The following band was Nout, an all-female trio with the unique combination of electric harp, flute and drums, played respectively by Rafaelle Rinaudo, Delphine Joussein and Blanche Lafuente . Enthusiastic and energetic, the band rocked the small hall but in the long run its continual pushing to the limit of white noise at extremely loud volume was wearying for this scribe. Is it that the music was too loud or is this reviewer just too old? This is the question I guess...

Back in the main auditorium, Armenian pianist Yessaï Karapetian led his quintet in another impressive set embracing his Armenian roots along with the music of the African-American diaspora and the French impressionism that he studied in Paris.

The traditional, symbolic timbre of various duduk (double reed) and blul—an end-blown flute similar to Arabic nay/Turkish ney—were explored by soloists Norayr Gapoyan and Avag Margaryan. Marc Karapetian on bass and David Paycha on drums maintained the drive while navigating the complex time signatures.

Integrating the piano with instruments from non-European traditions is always a tricky proposition, while the young and brilliant leader occasionally indulged a little too much in showing his chops. That said, there were some truly magical moments of perfect balance.

In the West Hall once more, bandoneon player and composer Louise Jallu presented a tribute to Astor Piazzolla with a band modeled on Piazzolla's second quintet, which included Matthias Lévi on violin, Grégoire Letouvet on keyboards, Karsten Hochapfel on electric guitar and Arthur Hennebique on bass.

The plan was clearly to play the great Argentinian's tunes as jazz standards, avoiding the revival and treating them instead as Ellington or Gershwin tunes. This seemed entirely appropriate, as Piazzolla's roots were as much in the music of New York as in that of Buenos Aires.

Recordings of Piazzolla's own voice were used to introduce the tunes. Subtle variations in tempo, sudden openings in the harmony and reinterpretations of the melody kept nostalgia at bay, and succeeded in presenting Piazzolla not as a regional talent but as one of the great composers of the 20th-century. Courageous and original.

Singer-songwriter Marion Rampal tried to walk a difficult line between a reinvented Deep South and the classic French chanson, with elegant renditions of melancholy melodies by Bob Dylan among other composers. She was arguably more successful, however, when rendering her own evocative originals in French.

The Fringe program took place after the evening concerts in the foyer of the Théâtre La Criée, and included Ludivine Issambour Antiloops, Obradovic—Tixier Duo, and Dowdelin.

But having fully committed to three days packed with panel discussion, speeches, lengthy discussion groups and presentations, the late-night musical program was too much for your reviewer, who pleads for mercy having chosen instead to socialize on the quay over pastis, trying to look like Fernando Rey in The French Connection.

It was very hot and sunny indeed for the end of the summer in beautiful Marseille, and the Déméter Hall of Théâtre La Criée was filled to the rafters for the final concert of Michel Portal's quintet a concert that was open to the public.

As a result, the air inside the theatre was rather stuffy and the seats were really not too comfortable to boot. Still, these discomforts were soon forgotten when the Grand Seigneur of French jazz (88 years long in the tooth) came onstage with his clarinets, and his regular band of Bojan Z on piano, Julien Herne on bass, and Stéphane Galland on drums, augmented by Yazz Ahmed on trumpet and Eivind Aarset on guitar and electronics.

For the duration of the concert there was a charming linguistic uneasiness on stage. This was France, and the performers were French, but the 400-plus participants of the conference were a mixed bunch using English as their lingua franca, as is customary in the jazz world.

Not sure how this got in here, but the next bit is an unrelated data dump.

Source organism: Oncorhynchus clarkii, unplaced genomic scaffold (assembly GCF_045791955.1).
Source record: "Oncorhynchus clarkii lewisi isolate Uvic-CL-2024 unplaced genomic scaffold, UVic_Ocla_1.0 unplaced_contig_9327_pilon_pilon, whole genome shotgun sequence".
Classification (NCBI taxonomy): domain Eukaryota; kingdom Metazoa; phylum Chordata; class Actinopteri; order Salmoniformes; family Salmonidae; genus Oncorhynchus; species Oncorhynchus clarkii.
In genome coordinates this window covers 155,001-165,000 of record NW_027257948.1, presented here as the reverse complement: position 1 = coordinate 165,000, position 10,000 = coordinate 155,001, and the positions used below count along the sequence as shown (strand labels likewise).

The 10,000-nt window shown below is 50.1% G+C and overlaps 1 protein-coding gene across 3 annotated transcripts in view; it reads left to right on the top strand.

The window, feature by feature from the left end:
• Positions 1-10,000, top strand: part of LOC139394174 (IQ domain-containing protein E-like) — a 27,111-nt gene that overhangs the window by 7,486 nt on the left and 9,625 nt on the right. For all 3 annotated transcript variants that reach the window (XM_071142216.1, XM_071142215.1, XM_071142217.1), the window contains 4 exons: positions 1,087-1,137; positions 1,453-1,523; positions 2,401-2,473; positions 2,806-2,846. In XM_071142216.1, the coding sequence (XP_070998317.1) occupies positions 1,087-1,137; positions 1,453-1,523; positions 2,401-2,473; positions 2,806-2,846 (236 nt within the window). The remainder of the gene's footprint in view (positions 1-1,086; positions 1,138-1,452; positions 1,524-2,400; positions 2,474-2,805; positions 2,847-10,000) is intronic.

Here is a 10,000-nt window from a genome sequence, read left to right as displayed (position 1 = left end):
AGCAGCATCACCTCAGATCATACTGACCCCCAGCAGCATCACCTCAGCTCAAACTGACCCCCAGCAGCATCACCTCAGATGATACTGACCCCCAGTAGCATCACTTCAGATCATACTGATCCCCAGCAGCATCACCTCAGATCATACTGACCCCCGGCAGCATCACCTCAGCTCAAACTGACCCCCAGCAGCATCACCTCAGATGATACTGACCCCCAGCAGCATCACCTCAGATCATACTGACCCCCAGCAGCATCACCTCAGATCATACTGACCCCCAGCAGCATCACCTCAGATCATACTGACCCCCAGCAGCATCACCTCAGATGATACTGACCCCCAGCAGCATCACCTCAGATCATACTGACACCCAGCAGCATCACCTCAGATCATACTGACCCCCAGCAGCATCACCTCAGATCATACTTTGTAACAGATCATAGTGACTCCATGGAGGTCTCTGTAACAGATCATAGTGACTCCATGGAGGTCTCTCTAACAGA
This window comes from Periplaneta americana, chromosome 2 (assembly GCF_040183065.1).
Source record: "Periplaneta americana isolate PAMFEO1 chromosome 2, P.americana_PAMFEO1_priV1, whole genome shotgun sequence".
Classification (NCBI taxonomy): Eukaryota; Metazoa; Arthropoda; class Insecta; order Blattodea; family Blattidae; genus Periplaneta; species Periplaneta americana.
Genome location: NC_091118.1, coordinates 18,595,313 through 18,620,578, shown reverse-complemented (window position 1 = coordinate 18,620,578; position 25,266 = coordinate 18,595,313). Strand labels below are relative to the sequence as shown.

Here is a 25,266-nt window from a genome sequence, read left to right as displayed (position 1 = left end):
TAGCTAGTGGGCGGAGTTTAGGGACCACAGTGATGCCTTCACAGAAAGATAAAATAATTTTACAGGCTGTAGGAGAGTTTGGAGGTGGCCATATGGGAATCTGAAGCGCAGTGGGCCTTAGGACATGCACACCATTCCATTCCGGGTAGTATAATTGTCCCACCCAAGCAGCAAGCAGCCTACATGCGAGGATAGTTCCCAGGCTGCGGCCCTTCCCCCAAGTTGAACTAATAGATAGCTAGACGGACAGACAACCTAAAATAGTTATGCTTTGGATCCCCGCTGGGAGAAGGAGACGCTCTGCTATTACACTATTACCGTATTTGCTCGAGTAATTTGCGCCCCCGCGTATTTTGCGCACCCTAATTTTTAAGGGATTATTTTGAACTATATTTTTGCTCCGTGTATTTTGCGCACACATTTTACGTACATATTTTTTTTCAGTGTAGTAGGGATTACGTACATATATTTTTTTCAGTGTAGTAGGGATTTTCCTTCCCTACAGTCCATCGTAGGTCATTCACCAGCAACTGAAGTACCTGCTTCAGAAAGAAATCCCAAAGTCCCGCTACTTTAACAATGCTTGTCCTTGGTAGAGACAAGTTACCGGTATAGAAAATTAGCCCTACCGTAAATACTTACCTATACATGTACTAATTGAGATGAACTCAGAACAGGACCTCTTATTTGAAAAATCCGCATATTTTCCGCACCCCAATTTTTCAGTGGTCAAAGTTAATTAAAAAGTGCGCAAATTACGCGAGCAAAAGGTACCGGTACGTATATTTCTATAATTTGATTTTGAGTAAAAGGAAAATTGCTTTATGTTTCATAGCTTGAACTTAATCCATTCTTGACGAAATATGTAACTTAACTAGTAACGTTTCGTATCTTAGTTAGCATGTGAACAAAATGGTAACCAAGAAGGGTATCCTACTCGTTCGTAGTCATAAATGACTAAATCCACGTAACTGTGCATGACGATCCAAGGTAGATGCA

This author has witnessed showcases in Latvia and Portugal, in Italy and in Belgium, where the musicians always spoke to an international public in English. The showcase performers in these countries had different degrees of fluency, they did what they could, and the audience appreciated their efforts, and that was it.

Only in Marseille did the situation seemed weird to many of the musicians, to the point that they had to mention their linguistic frailties and insecurities on stage.

Portal brought the issue to a new level, announcing that he was delegating the English duties to Bojan Z (who is Serbian and so has no special title to speak English more than a Frenchman). And when the pianist obliged as a sign of courtesy to the international guests, whose presence had been explained before (in French) by one of the directors of the Marseille jazz festival, part of the audience was unhappy to the point of shouting "Parlez Français!" So, we were back to square one.

Bojan Z, born in Sarajevo, has witnessed contrasts more serious than these, so took everything in his stride. He said a few words and then went back to the music. But the whole thread was significant in itself.

Portal's band is a well-honed, responsive unit, with the angular lines of the clarinets propelled by a powerful piano trio, in a apparently precarious balance that keeps the listener on the edge. Growling from the bass clarinet or tenderly etching a song on the "normal" (as he joked) clarinet Portal leads masterfully, arranging on stage the wide dynamics of the band.

The young and brilliant Ahmed contributed respectfully in the exposition of the themes, and then exploded in appropriate solos; Aarset's delicate, eerie sounds were rather lost in the mix, enriched already by Bojan Z's electric piano, so that it seemed hardly worth flying him in from Norway for the evening, a brief trio passage aside.

Portal's imagination, like his career, is boundless and his lesson still sets an example for todays musicians who could be his grandchildren.

All in all, linguistic mishaps included, this gala concert provided a fittingly festive conclusion to a remarkable edition of the Europe Jazz Conference. The 2024 EJC, it was announced earlier, will be held in Ghent, Belgium.

The 480-odd delegates left Marseille elated by the city, by the hospitality and by the music. The jury-selected concerts showcased a vibrant, young and irrepressible creativity, whose common threads seemed to be literary inspiration and a wide look to the South and to the East, from Argentina to Armenia, in keeping with today's European preoccupations.